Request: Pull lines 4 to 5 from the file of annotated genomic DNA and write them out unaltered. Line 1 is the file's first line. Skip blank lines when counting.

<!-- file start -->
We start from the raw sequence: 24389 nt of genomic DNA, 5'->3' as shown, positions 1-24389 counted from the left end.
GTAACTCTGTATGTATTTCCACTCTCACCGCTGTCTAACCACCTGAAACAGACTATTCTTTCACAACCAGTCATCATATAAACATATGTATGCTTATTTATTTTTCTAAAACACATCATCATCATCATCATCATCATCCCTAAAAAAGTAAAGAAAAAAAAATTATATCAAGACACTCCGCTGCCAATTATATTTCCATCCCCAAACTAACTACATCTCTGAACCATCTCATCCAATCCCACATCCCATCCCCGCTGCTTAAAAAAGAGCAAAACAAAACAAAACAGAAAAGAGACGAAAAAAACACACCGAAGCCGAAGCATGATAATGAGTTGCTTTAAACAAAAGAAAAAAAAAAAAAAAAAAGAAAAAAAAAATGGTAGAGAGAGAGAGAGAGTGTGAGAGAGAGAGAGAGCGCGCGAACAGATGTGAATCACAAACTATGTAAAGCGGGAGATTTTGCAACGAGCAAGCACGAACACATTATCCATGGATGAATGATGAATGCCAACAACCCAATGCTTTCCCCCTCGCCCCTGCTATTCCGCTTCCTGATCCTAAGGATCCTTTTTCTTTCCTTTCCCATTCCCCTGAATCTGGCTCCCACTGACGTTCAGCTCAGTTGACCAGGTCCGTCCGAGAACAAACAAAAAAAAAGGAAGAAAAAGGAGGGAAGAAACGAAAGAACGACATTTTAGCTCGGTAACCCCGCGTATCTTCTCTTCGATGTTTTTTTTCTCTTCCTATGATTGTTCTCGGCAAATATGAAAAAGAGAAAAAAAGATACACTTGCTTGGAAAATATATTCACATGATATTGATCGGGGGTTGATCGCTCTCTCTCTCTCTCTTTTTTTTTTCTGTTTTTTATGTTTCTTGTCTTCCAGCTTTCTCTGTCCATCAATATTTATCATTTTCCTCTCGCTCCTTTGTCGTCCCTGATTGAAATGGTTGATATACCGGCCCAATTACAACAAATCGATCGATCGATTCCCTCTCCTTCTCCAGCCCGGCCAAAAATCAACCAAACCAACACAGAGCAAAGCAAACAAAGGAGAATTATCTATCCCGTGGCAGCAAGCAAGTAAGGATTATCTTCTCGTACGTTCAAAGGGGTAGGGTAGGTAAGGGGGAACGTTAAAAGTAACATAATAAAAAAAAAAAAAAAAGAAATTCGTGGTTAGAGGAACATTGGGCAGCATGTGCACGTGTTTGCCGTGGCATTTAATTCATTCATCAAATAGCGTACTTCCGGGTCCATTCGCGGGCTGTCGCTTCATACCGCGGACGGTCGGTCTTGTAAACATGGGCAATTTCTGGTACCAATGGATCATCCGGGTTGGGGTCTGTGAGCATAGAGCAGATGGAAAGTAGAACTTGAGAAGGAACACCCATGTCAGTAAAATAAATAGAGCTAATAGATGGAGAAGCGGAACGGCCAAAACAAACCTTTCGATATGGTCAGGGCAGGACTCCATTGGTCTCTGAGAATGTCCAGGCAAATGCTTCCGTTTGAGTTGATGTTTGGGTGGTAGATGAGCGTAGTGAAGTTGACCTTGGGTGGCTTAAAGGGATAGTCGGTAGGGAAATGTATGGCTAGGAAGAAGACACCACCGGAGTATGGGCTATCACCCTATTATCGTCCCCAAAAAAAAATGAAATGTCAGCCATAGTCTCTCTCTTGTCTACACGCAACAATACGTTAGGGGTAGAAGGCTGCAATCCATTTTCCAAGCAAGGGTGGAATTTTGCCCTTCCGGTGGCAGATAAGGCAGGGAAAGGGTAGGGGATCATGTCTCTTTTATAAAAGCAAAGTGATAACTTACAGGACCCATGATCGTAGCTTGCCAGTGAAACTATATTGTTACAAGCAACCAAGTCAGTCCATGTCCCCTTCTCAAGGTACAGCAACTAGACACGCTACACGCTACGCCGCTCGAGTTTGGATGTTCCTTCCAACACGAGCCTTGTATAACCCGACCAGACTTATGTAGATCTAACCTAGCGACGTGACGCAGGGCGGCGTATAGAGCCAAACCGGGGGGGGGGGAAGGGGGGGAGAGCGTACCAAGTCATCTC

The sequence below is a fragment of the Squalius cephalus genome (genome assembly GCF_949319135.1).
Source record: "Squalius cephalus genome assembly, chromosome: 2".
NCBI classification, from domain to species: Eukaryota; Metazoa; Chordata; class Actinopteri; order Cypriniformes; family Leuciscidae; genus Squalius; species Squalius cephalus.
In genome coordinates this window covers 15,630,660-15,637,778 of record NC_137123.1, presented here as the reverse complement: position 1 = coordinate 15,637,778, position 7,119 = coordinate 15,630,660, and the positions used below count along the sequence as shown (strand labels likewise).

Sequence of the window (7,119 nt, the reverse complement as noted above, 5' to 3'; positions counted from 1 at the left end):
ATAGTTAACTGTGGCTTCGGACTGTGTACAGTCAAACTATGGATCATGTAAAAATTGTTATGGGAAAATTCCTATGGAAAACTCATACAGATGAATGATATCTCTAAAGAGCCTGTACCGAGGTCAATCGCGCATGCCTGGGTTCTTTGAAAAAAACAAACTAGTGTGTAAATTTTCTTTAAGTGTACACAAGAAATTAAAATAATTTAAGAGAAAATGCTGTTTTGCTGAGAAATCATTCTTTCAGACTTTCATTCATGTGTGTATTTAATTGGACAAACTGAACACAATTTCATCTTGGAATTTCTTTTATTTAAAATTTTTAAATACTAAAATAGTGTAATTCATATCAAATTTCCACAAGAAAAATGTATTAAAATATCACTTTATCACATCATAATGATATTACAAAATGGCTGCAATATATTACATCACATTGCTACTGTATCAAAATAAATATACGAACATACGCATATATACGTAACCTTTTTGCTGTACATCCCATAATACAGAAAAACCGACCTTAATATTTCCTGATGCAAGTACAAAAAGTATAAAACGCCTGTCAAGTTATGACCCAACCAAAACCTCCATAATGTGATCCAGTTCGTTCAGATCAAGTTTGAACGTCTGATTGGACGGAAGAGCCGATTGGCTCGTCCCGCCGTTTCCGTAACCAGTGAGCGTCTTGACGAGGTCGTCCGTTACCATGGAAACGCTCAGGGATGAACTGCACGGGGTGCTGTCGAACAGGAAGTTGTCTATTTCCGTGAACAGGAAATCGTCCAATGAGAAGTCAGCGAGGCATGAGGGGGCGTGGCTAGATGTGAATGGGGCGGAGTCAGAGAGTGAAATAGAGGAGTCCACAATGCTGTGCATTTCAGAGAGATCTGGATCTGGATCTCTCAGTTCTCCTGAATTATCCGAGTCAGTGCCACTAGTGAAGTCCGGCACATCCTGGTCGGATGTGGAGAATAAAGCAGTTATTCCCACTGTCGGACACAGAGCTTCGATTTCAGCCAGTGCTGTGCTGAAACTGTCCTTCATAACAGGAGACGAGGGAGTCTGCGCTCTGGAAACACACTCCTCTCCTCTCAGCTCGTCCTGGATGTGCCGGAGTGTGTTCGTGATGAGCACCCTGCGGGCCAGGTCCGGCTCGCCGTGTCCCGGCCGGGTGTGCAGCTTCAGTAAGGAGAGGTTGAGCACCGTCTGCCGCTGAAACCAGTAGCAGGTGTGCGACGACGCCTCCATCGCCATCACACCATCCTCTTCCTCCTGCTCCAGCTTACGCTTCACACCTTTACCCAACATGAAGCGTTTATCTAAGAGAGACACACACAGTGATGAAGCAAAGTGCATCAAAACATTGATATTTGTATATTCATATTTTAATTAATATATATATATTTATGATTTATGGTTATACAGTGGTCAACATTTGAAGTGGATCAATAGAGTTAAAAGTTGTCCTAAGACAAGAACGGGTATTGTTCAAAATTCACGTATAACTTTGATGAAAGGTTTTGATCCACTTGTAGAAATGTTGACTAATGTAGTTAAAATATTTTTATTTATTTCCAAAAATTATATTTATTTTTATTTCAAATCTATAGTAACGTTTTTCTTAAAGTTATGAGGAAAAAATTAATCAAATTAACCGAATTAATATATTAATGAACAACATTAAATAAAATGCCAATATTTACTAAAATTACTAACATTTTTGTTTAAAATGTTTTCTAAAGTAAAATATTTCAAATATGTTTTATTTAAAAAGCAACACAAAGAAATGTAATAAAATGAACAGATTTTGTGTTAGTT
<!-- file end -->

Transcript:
Source record: "Squalius cephalus genome assembly, chromosome: 2".
NCBI classification, from domain to species: Eukaryota; Metazoa; Chordata; class Actinopteri; order Cypriniformes; family Leuciscidae; genus Squalius; species Squalius cephalus.